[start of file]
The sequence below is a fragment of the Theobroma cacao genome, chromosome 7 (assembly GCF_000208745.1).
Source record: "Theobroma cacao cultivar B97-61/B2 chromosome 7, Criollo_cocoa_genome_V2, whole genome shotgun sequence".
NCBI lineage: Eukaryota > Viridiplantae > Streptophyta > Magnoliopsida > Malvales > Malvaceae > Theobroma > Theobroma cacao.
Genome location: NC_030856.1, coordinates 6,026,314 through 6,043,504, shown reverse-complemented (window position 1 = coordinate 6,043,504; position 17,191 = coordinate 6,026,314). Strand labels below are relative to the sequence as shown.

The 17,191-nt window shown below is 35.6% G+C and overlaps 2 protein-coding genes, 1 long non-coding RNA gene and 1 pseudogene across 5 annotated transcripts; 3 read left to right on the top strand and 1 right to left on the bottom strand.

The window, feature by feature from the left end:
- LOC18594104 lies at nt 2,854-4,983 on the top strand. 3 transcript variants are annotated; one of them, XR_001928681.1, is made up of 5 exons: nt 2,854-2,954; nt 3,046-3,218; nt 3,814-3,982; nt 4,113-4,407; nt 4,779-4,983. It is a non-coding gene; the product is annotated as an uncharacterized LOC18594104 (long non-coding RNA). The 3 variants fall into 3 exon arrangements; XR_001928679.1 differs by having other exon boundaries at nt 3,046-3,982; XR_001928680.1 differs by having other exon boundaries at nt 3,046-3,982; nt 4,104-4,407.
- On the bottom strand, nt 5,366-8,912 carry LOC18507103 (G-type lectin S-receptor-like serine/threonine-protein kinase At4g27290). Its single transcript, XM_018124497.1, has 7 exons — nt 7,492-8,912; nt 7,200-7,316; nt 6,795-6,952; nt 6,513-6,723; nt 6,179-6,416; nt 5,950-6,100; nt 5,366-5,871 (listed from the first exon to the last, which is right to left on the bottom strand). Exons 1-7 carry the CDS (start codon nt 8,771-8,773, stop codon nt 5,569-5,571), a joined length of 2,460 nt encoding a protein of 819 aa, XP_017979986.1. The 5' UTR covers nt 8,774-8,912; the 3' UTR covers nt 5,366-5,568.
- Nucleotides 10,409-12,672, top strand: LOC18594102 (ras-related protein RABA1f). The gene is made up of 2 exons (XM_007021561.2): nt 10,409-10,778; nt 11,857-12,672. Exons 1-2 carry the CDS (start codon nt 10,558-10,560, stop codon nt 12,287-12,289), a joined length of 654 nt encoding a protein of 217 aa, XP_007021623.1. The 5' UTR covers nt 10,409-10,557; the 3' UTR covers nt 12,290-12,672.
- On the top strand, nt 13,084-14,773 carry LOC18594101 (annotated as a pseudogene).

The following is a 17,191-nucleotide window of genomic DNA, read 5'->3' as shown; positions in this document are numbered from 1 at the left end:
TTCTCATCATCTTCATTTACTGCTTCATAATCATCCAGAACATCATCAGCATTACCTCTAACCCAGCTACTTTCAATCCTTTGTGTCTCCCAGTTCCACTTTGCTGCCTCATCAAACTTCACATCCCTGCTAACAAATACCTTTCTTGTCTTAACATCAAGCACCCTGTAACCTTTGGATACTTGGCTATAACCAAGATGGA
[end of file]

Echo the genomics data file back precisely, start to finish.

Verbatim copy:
The sequence below is a fragment of the Theobroma cacao genome, chromosome 7 (assembly GCF_000208745.1).
Source record: "Theobroma cacao cultivar B97-61/B2 chromosome 7, Criollo_cocoa_genome_V2, whole genome shotgun sequence".
NCBI lineage: Eukaryota > Viridiplantae > Streptophyta > Magnoliopsida > Malvales > Malvaceae > Theobroma > Theobroma cacao.
Genome location: NC_030856.1, coordinates 6,026,314 through 6,043,504, shown reverse-complemented (window position 1 = coordinate 6,043,504; position 17,191 = coordinate 6,026,314). Strand labels below are relative to the sequence as shown.

The 17,191-nt window shown below is 35.6% G+C and overlaps 2 protein-coding genes, 1 long non-coding RNA gene and 1 pseudogene across 5 annotated transcripts; 3 read left to right on the top strand and 1 right to left on the bottom strand.

The window, feature by feature from the left end:
- LOC18594104 lies at nt 2,854-4,983 on the top strand. 3 transcript variants are annotated; one of them, XR_001928681.1, is made up of 5 exons: nt 2,854-2,954; nt 3,046-3,218; nt 3,814-3,982; nt 4,113-4,407; nt 4,779-4,983. It is a non-coding gene; the product is annotated as an uncharacterized LOC18594104 (long non-coding RNA). The 3 variants fall into 3 exon arrangements; XR_001928679.1 differs by having other exon boundaries at nt 3,046-3,982; XR_001928680.1 differs by having other exon boundaries at nt 3,046-3,982; nt 4,104-4,407.
- On the bottom strand, nt 5,366-8,912 carry LOC18507103 (G-type lectin S-receptor-like serine/threonine-protein kinase At4g27290). Its single transcript, XM_018124497.1, has 7 exons — nt 7,492-8,912; nt 7,200-7,316; nt 6,795-6,952; nt 6,513-6,723; nt 6,179-6,416; nt 5,950-6,100; nt 5,366-5,871 (listed from the first exon to the last, which is right to left on the bottom strand). Exons 1-7 carry the CDS (start codon nt 8,771-8,773, stop codon nt 5,569-5,571), a joined length of 2,460 nt encoding a protein of 819 aa, XP_017979986.1. The 5' UTR covers nt 8,774-8,912; the 3' UTR covers nt 5,366-5,568.
- Nucleotides 10,409-12,672, top strand: LOC18594102 (ras-related protein RABA1f). The gene is made up of 2 exons (XM_007021561.2): nt 10,409-10,778; nt 11,857-12,672. Exons 1-2 carry the CDS (start codon nt 10,558-10,560, stop codon nt 12,287-12,289), a joined length of 654 nt encoding a protein of 217 aa, XP_007021623.1. The 5' UTR covers nt 10,409-10,557; the 3' UTR covers nt 12,290-12,672.
- On the top strand, nt 13,084-14,773 carry LOC18594101 (annotated as a pseudogene).

The following is a 17,191-nucleotide window of genomic DNA, read 5'->3' as shown; positions in this document are numbered from 1 at the left end:
TTCTCATCATCTTCATTTACTGCTTCATAATCATCCAGAACATCATCAGCATTACCTCTAACCCAGCTACTTTCAATCCTTTGTGTCTCCCAGTTCCACTTTGCTGCCTCATCAAACTTCACATCCCTGCTAACAAATACCTTTCTTGTCTTAACATCAAGCACCCTGTAACCTTTGGATACTTGGCTATAACCAAGATGGA